Smithfield deal passes US security check

Updated: 2013-09-10 07:00

By Michael Barris in New York and Wang Zhuoqiong in Beijing (China Daily)

  Print Mail Large Medium  Small 分享按钮 0

Some analysts have said the deal, if approved, could pave the way for more transactions tied to an ambitious new effort by Beijing to obtain raw materials and technology needed to run its fast-growing economy. China's rapid development into the world's second-largest economy has been accompanied by problems in food security and safety, as well as challenges in environmental pollution, healthcare and other issues.

The deal is expected to pass muster with Smithfield shareholders, despite a major stakeholder's opposition. Activist hedge fund Starboard Value LP, which holds a 5.7 percent interest in Smithfield, has vowed to vote against the acquisition in an effort to buy time to find a more lucrative deal.

The hedge fund has said it has held talks with potential rival suitors who would pay "substantially" more than Shuanghui's cash bid. Starboard has argued that the company would get a better offer for Smithfield if it were broken into three parts - US pork production, hog farming and international sales of fresh and packaged meats - and then sold.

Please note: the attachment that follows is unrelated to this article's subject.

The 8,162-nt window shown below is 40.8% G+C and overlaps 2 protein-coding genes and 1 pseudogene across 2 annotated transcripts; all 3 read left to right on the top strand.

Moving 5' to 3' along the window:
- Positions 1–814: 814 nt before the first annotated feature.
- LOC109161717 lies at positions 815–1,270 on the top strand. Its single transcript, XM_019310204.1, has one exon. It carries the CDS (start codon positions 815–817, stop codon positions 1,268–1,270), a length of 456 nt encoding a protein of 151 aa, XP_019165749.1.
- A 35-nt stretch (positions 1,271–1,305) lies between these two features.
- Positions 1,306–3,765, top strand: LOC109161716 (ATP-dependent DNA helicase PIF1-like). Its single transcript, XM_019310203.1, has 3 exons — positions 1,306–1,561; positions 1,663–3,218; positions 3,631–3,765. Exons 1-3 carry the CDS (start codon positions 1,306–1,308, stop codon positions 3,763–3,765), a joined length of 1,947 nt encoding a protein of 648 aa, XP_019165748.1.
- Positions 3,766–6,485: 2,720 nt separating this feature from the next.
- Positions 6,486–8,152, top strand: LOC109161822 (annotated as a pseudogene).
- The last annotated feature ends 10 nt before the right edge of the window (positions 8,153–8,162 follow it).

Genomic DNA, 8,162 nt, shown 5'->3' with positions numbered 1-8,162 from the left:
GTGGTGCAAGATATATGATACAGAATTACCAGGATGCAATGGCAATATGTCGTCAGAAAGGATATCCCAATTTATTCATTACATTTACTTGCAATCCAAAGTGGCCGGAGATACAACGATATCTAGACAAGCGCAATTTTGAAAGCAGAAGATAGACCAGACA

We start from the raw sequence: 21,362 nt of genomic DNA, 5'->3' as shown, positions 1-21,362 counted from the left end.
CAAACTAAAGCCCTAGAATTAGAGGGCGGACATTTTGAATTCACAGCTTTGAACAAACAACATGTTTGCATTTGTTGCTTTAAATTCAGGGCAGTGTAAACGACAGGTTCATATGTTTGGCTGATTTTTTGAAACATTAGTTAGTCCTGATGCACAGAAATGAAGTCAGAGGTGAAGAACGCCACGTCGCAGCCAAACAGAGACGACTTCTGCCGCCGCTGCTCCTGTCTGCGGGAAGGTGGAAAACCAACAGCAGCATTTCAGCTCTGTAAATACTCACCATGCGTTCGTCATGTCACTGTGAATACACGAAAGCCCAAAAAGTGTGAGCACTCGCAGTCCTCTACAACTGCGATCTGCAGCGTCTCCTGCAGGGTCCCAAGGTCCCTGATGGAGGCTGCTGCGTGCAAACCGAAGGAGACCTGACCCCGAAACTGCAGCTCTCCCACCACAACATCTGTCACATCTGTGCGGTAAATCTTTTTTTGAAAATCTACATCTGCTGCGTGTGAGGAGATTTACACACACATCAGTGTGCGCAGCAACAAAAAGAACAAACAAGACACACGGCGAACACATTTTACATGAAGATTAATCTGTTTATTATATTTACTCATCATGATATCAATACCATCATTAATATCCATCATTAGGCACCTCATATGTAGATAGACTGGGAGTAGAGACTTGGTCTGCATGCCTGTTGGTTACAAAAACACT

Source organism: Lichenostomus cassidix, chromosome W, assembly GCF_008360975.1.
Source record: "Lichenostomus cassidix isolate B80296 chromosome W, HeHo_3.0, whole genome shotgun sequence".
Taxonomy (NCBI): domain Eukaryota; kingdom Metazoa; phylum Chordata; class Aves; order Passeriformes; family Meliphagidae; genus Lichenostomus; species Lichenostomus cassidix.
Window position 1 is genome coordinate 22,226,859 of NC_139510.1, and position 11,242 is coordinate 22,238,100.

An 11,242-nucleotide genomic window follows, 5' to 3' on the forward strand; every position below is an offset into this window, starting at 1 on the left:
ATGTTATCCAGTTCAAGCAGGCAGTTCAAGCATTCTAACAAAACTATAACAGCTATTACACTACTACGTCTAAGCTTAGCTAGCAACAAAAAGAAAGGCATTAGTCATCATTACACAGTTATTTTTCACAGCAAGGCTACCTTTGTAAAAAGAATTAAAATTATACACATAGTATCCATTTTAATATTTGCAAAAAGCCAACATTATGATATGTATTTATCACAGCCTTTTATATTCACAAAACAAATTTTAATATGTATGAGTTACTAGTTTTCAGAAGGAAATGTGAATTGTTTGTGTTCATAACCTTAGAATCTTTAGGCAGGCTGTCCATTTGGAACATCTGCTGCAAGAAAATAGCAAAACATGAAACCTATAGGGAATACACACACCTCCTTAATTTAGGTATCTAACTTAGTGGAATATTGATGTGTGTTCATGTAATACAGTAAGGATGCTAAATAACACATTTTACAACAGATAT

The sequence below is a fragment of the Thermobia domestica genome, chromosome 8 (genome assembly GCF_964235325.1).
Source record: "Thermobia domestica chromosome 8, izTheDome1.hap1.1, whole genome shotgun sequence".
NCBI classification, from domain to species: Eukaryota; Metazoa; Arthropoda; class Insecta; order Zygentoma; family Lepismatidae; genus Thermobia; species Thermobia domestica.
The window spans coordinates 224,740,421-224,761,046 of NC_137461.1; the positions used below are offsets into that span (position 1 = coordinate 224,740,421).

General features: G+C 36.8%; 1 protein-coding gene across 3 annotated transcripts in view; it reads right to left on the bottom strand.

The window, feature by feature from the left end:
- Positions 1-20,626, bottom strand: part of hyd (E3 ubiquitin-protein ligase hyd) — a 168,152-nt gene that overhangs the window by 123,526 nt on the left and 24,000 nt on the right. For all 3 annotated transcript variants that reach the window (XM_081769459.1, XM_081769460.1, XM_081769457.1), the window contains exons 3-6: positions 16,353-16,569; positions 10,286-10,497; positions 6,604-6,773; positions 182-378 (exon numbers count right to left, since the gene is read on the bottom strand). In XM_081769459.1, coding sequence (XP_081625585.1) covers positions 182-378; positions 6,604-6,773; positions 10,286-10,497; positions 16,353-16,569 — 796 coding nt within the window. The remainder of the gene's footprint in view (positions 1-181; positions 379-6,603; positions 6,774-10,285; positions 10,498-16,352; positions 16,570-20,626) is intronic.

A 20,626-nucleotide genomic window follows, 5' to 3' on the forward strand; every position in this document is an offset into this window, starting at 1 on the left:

Under the acquisition agreement, Smithfield is allowed to delay the upcoming special shareholders' meeting if it lacks sufficient votes to approve the acquisition.

Analyst Jim Fink told China Daily last week that he doubted that Starboard has the voting power to delay the meeting because 6.1 million of its 8 million shares are non-voting call options. Starboard and Smithfield did not return calls for comment on Fink's claim.

Yuan Song, an analyst at China-America Commodity Data Analytics Inc based in Wuhan, said after the deal Shuanghui could import high-quality and safe pork from the US to meet the rapidly increasing domestic appetite for high-end products.

He said one of the major drivers for Smithfield is to get into the Chinese market.

Wang Xiaoyue, an analyst at Cnagri.com, disagreed, adding that the deal is less likely to boost China's meat imports.

"Domestic supply is sufficient," he said. "There is no need to grow the imports."

But he said Shuanghui will benefit from its merger in lifting its brand recognition and technology know-how.

 

Previous Page 1 2 Next Page

8.03K